Source: International Society for Krishna Consciousness
http ://w ww.iskcon.net/boston
On August 14, 2001, The International Society for Krishna Consciousness reported that "the Boston Theological Institute's Dialog Program convened a panel on religious conversion at the Harvard Divinity School. Christopher Queen...of the Harvard Extension School...discussed his journey from Methodism to Buddhism...Premananda dasa spoke of his journey from Christianity to atheism to Vaishnavism...The organizers were so...
On July 9, 2001, U.S. Newswire reported that a "coalition of Atheist,
Freethought, Secular Humanist and other nonbeliever organizations...under the banner of 'The Day
That Counts' will hold a media conference...in Washington, D.C...The goal is to encourage the nation's
27,000,000 persons who define themselves as Atheists, Agnostics,
Freethinker, Humanists or other...
On June 23, 2001, The Boston Globe reported on Ukraine, "an extraordinarily tense spot on the map of world religion, where three branches of Orthodoxy and two branches of Catholocism vie with one another, with Protestant missionaries, and with the legacy of 70 years of state-enforced atheism. 'Ukraine is ground zero of Orthodox-Catholic tension in the late 20th and early 21st century, and the tension has spilled onto the international scene,' said one member of the Catholic Archdiocese of Boston. "From the vantage point of...
On April 5, 2001, The San Diego Union-Tribune reported on a hearing in Pasadena before a federal appeals court. It was "the latest legal skirmish in a nearly 12-year-old controversy
over the" Mount Soledad cross. Atheist Philip Paulson claimed San Diego City
"violated constitutional law when it sold the land to the Mount Soledad Memorial
Association, a nonprofit veterans group that built the cross and maintained it
for nearly 50 years." Before the veterans group bought the land, it was public property and the presence of...
On February 2, 2001, The San Diego Union-Tribune published an article by Jim VandeHei of The Wall Street Journal on President Bush's new faith-based initiative. "In many ways, these moves simply advance a trend, visible in both parties and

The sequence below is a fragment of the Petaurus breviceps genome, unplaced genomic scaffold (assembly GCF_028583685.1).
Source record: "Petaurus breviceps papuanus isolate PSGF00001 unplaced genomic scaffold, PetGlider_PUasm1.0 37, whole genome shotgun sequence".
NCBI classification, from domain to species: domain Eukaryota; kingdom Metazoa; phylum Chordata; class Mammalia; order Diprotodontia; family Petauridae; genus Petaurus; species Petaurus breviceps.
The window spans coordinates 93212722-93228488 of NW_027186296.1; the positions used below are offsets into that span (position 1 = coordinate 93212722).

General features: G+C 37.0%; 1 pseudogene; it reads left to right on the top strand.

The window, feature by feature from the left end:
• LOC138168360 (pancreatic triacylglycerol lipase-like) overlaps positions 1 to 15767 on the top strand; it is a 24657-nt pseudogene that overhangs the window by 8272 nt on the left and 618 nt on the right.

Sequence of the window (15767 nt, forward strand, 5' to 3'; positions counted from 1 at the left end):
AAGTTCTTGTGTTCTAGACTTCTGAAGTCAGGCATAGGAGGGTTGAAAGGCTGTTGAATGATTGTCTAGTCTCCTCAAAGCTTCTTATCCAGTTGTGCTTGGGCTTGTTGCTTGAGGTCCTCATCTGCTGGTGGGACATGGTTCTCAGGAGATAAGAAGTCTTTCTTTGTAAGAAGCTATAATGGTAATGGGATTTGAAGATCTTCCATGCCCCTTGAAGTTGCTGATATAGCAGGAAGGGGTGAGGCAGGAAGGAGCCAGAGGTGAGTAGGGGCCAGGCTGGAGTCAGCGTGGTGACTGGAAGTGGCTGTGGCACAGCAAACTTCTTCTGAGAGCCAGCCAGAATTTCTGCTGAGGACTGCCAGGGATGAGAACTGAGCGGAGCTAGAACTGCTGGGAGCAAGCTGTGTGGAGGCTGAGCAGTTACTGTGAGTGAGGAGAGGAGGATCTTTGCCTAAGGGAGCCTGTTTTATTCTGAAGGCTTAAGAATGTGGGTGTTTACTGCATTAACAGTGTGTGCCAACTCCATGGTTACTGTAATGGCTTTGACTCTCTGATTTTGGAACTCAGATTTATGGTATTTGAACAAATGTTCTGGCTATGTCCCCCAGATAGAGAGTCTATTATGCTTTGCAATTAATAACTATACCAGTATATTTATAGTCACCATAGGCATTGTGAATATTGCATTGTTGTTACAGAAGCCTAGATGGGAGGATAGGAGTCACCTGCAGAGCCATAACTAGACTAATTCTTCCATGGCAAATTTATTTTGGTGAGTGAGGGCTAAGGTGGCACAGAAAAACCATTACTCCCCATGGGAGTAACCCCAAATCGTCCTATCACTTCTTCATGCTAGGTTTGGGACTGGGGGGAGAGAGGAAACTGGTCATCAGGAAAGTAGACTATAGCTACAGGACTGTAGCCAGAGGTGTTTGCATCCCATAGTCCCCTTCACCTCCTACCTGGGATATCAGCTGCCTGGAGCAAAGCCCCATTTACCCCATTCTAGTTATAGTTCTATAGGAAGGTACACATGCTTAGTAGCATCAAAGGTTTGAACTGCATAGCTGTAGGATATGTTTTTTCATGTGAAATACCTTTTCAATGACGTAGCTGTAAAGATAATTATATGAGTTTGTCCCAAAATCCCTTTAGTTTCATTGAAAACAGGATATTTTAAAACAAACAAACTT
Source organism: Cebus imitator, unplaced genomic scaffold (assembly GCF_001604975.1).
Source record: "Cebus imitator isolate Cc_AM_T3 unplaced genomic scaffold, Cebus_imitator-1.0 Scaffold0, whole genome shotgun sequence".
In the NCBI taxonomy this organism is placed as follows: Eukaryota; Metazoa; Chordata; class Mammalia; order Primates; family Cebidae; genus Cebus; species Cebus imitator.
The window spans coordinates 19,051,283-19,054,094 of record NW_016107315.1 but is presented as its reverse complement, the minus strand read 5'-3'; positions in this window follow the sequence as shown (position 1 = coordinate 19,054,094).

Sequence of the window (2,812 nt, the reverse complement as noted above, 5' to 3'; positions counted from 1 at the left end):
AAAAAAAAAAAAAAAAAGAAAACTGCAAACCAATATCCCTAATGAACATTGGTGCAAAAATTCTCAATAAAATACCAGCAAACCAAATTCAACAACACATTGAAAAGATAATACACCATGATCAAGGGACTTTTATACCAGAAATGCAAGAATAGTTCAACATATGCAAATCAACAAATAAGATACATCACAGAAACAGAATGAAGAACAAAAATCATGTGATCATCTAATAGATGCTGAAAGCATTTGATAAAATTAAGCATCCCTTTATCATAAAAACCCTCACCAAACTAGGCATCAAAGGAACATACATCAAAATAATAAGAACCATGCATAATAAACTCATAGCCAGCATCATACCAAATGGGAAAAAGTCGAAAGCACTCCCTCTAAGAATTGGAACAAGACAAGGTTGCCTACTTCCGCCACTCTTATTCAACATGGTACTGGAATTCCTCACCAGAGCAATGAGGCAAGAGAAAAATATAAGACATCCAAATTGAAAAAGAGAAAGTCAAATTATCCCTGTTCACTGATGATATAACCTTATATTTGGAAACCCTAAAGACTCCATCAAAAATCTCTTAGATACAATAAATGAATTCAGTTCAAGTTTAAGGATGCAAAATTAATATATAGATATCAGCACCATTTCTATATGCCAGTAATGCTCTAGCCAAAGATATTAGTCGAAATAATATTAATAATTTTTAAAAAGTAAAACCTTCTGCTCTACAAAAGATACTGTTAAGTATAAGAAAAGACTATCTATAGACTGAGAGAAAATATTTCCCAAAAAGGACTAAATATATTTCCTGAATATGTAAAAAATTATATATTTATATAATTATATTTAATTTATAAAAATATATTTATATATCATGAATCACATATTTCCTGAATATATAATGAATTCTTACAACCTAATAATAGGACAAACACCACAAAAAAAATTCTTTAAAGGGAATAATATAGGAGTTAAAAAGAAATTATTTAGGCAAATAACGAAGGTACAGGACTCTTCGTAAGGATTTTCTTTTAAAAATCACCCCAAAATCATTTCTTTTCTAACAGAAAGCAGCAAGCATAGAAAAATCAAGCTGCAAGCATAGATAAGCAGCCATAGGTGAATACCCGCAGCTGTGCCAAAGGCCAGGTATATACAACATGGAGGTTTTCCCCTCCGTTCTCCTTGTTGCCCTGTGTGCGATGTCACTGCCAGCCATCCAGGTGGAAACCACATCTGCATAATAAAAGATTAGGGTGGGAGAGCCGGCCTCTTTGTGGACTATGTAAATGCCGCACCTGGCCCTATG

on display in Bush's early days in office, toward a more open acknowledgment of
the role religion plays in public life." VandeHei described the InnerChange program in Texas, which Bush sees "as a model of the sort of thing he would
like to see spread across the country...It...
On January 29, 2001, the Minneapolis Star Tribune published a commentary by Alan Dershowitz on Franklin Graham's dedication of Bush's inauguration to Jesus Christ. Graham's "particularistic and parochial language," claimed Dershowitz, "excluded tens of millions of American Muslims,
Jews, Buddhists, Shintoists, Unitarians, agnostics and atheists from his
blessing...The plain message conveyed by the new administration is that Bush's
America is a Christian nation, and that non-Christians are welcome into the tent
so long as they agree to...
On January 27, 2001, The Boston Globe reported that "Jesus was a popular figure at President Bush's inauguration." The invocation by the Rev. Franklin Graham was closed with a prayer "'in the name of the father, and of the son, the
Lord Jesus Christ, and of the Holy Spirit.'" The benediction by the Rev. Kirbyjon H. Caldwell ended with the words, "'We respectfully submit this humble prayer in the name that's above all other names, Jesus the Christ.' Newspapers around the country have been publishing letters from readers
On December 20, 2000, the Pittsburgh Post-Gazette reported that Vince Gastgeb, an Allegheny County Councilman, is trying to gather